The Moon Guide
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The phase of the Moon right now

Phase
 
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Jupiter Watch 2010
10–18 November

   
Jupiter, Credit Brian Ritchie
Jupiter in 2010. Photo by Brian Ritchie
Where to look and what you can see Anyone who has been looking at the sky this autumn will have spotted Jupiter – it’s the brilliant object above the rooftops in the southeast or south, depending on the time of night you look. Jupiter is by far the largest planet in the Solar System, and even though it’s about 660 million kilometres away from us at the moment, even a small telescope will show you some details on the planet.

The picture at left, by SPA member Brian Ritchie, shows some of the major features. There's one broad dark belt crossing the planet, and several smaller and fainter ones. Usually Jupiter has two equatorial belts, one in the north and one in the south, but for the past year or so the South Equatorial Belt has been invisible for reasons that are not entirely clear. The lighter regions are known as zones.

In the lower half of the picture is a red oval – the famous Great Red Spot. This is not always on show. Because Jupiter rotates quite rapidly, it is only obvious for about three hours in every ten hour rotation period (it needs to be near the centre of the disc to be easy to see). Here are the times during the evening (in GMT) when the Red Spot will be on the centre of the disc during the Moonwatch period:

12 November 17.30
13 November 23.15
14 November 19.10
16 November 20.45
17 November 16.40
18 November 22.25

Sometimes there are other spots on Jupiter – black ones. These are usually the shadows of its four large satellites, Io, Europa, Ganymede and Callisto. You can’t always see shadows on Jupiter – they occur only at six-year intervals, when the Sun is at the right angle, so make the most of them now. Here are the approximate times in the evening during the Moonwatch period when you should see a shadow on the disc, the times being in GMT and for the shadow to be central on the planet.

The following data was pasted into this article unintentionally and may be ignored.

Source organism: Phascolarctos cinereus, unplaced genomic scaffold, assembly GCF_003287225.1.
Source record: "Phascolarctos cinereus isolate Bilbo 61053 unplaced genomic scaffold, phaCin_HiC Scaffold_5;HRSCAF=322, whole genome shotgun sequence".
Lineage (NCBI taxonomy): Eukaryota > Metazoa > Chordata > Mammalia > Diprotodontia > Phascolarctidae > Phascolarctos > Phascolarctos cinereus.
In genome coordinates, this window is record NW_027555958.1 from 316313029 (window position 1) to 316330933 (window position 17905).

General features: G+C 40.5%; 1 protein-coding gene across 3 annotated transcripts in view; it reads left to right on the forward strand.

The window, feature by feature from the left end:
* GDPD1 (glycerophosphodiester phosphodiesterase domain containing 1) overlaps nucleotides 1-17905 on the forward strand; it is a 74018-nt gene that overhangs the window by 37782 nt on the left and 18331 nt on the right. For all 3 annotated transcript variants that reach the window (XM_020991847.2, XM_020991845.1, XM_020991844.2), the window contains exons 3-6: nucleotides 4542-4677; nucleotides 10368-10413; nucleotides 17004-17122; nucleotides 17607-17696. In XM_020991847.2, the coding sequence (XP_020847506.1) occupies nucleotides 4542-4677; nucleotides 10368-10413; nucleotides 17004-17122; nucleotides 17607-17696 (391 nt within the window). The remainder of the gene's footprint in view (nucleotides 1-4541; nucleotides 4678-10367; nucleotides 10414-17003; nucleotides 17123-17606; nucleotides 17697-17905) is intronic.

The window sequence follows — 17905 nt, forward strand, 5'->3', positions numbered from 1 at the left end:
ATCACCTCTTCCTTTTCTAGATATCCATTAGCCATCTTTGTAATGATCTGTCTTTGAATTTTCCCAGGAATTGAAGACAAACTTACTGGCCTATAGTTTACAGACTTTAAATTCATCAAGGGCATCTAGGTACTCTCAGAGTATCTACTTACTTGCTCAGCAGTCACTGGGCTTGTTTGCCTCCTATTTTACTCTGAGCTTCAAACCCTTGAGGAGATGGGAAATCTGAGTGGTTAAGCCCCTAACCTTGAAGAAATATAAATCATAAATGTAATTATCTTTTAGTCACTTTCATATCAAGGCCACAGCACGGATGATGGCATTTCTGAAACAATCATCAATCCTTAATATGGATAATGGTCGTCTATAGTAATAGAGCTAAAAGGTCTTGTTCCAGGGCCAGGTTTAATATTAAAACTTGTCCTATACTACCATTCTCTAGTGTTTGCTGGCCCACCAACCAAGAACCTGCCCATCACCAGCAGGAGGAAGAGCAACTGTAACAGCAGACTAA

10 November 21.25 Shadow of Europa
11 November 17.40 Shadow of Io
18 November 19.35 Shadow of Io

Jupiter
Jupiter and its satellites with a small telescope
Although you’ll need a telescope to see the shadows of Jupiter’s moons on the planet, you can see the moons even with binoculars. particularly those that magnify 10 times or more. Take a look and see if you can pick them out, on either side of the planet. Look the next night and you’ll see that they are in different positions. It was seeing this distance dance of the moons that made Galileo realise, 400 years ago when he was the first to spot these moons, that this Solar System in miniature proved that not everything revolves round the Earth, as most people thought in those days. Saying otherwise got him into trouble with the Pope, but fortunately this won’t happen to you now.

The four major satellites, in order outwards from the planet, are Io, Europa, Ganymede and Callisto. A useful way to remember this is the unlikely phrase ‘I Eat Green Cheese’, which gives you their initial letters. You can have some fun trying to devise your own alternative!

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Mare Crisium
Mare Crisium

MoonWatch evenings

10–11 November 2010

12 November 2010

13 November 2010

14 November 2010

15 November 2010

16 November 2010

17 November 2010

18 November 2010

Jupiter Watch 2010
 
spacer Maintained by SPA Webmaster: Last modified 19 October 2010
 
International Year of Astronomy Society for Popular Astronomy Society for Popular Astronomy